“If there is a clear, identified need to add eight grade four and five teachers, why does the proposed budget include funding for only one for the entire district?” said Renee Coleman, the PTA treasurer at Pinehurst Elementary. “This is not OK with me, and it’s not OK for many other parents. If ultimately we unfortunately do end up putting our children in classrooms with 30-plus students, please don’t let it be because we didn’t ask for the money.”
Several parents pointed out that small classes are linked to environments that engage diverse groups of students, and with high performance on make-or-break tests at the end of each year. Students aren’t the only ones affected by class sizes much higher than ideal, and some were concerned that prospective teachers will be turned off by a system with too many of them.
Lynn Antil, who has children at West Pine Elementary currently, said that her oldest now attends private school after suffering a decline in educational quality from third grade to fourth.
“I realized her teacher didn’t know her, and didn’t know that the child who used to love school no longer did,” Antil said. “It’s not the teacher’s fault. I never blamed her. She had 27 other kids in her class who required much more of her attention than my child.”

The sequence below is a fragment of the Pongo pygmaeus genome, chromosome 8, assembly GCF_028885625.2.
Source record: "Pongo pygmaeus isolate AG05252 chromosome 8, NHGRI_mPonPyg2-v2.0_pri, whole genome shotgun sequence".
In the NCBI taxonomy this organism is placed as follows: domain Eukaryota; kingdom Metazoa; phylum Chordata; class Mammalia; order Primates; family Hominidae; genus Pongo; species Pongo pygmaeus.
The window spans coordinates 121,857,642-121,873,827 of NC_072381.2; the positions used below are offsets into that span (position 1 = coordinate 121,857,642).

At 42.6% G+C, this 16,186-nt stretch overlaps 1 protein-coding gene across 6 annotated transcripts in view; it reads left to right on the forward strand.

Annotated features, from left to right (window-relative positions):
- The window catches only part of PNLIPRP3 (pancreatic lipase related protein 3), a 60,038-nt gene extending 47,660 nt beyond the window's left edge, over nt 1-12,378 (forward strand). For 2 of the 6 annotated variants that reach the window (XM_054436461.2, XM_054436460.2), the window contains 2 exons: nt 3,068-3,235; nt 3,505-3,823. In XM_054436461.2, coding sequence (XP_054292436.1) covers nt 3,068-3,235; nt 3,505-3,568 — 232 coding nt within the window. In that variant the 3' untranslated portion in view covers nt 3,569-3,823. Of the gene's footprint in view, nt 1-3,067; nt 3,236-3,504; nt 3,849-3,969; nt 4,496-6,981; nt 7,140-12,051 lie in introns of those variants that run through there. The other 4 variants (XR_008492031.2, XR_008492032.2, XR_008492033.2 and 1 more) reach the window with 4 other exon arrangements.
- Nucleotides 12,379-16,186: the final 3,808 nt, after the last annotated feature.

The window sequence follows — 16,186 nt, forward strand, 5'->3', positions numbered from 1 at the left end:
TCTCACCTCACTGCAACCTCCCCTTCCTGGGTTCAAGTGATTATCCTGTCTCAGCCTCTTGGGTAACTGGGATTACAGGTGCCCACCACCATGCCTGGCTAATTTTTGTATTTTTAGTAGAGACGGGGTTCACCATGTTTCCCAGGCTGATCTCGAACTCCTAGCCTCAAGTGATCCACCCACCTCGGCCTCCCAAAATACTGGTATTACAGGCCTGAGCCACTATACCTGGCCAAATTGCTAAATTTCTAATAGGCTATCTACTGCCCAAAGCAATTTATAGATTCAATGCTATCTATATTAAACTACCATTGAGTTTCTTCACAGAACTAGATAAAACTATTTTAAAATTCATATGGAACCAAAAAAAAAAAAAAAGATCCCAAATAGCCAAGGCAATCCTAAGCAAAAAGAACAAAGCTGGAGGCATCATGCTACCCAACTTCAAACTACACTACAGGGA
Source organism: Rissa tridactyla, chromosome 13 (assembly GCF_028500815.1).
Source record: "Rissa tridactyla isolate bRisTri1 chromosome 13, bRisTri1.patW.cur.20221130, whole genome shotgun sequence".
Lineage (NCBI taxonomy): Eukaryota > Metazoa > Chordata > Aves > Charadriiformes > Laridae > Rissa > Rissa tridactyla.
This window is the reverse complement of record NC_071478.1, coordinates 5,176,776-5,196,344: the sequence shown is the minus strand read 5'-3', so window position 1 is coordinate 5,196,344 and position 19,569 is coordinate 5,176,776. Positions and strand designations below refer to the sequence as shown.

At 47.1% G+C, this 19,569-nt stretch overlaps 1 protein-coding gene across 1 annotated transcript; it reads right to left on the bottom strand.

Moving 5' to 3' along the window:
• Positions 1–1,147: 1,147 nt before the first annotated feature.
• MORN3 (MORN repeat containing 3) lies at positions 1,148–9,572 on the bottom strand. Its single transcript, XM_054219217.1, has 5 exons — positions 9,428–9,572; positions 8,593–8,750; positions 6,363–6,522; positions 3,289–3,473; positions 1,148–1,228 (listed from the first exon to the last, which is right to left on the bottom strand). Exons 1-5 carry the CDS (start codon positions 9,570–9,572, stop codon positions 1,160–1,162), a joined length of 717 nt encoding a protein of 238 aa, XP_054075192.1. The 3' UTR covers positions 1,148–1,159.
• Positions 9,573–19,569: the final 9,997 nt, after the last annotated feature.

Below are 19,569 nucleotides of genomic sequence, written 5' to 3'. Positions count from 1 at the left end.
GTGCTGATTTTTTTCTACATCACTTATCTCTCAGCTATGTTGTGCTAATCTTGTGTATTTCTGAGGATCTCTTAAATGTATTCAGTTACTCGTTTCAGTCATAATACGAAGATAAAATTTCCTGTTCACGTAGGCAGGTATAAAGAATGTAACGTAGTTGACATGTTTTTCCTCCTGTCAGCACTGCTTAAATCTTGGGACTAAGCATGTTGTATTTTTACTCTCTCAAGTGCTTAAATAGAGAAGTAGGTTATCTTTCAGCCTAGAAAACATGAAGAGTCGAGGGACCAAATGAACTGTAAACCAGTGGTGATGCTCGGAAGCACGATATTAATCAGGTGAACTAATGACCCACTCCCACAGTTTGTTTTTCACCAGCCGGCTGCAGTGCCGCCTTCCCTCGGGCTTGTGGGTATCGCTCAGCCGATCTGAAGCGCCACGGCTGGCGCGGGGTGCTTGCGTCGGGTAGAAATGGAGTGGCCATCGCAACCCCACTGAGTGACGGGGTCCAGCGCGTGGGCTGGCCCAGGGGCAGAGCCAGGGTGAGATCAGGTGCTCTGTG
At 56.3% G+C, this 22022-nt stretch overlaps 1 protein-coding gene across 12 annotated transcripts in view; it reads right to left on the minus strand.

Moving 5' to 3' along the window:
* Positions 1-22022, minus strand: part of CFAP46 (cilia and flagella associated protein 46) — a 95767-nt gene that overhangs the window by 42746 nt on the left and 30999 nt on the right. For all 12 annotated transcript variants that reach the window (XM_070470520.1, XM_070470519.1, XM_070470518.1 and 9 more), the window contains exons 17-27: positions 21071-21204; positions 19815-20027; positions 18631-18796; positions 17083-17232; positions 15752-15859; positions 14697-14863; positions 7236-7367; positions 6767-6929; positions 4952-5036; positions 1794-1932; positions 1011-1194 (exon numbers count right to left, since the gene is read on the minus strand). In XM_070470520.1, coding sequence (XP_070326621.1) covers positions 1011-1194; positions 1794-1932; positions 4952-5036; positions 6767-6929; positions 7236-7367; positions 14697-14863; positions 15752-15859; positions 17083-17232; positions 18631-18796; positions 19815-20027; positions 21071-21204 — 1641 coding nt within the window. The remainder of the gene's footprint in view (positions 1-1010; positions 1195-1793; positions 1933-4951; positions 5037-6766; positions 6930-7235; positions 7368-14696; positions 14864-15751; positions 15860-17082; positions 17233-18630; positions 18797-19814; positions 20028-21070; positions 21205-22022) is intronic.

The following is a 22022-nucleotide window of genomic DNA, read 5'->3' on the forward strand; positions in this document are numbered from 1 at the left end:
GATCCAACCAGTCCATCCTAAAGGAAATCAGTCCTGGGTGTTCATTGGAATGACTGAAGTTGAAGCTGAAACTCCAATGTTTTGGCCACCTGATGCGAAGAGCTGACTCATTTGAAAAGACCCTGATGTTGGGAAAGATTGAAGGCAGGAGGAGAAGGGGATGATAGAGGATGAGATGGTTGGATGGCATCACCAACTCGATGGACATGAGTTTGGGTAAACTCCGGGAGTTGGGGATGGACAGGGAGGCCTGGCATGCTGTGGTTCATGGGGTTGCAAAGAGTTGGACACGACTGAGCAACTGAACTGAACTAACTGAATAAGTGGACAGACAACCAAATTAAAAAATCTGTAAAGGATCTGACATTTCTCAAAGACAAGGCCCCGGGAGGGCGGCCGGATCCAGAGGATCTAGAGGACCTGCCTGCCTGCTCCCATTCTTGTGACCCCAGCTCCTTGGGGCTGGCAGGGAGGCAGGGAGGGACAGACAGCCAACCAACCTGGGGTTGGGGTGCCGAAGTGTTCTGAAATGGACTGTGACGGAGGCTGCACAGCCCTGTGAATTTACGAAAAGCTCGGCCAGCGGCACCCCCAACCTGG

“The students aren’t the only ones who suffer. As we know, teachers don’t go into that profession for the money; they love kids and they want to teach and inspire them. But it’s pretty difficult to do so when you’ve got more than 30 students in your class.”
Jenny Mabry, a West End parent and local pediatrician, said that small classes allow students with various degrees of aptitude for learning – whether they have a mild disability or they’re performing well above grade level – to thrive in the same room with a single teacher.
“By saving the money for funding fourth grade teaching positions, I think that the budget is going to have to increase for (special needs) services,” she said. “I think that should be a consideration when deciding about hiring fourth- and fifth-grade teachers.”
Tessa Davis, PTO treasurer at Carthage Elementary, was more blunt. At Carthage, next year’s fifth-grade class is expected to be larger than the current one. While North Carolina could allocate more teachers to the district based on enrollment increases if there’s a significant jump countywide, those formulas don’t account for fluctuations at individual schools.
“I’d like to see any one of you go to a fifth-grade classroom here and shove seven more chairs and desks where we already have 33 students,” Davis told the school board. “A 40-person classroom is not acceptable. It is not a quality education.”
“It shouldn’t be a problem in our county that we have to choose between class sizes, additional nurses and counselors, and paying for our classified staff. We’re Moore County. We’re supposed to be one of the best counties in the state, but clearly if you look at our SAT, ACT scores and other things, we’re not.”
The Moore County Board of Education will consider adopting a budget for the 2020-2021 school year in April, before presenting a request to the county commissioners.
Contact Mary Kate Murphy at (910) 693-2479 or firstname.lastname@example.org.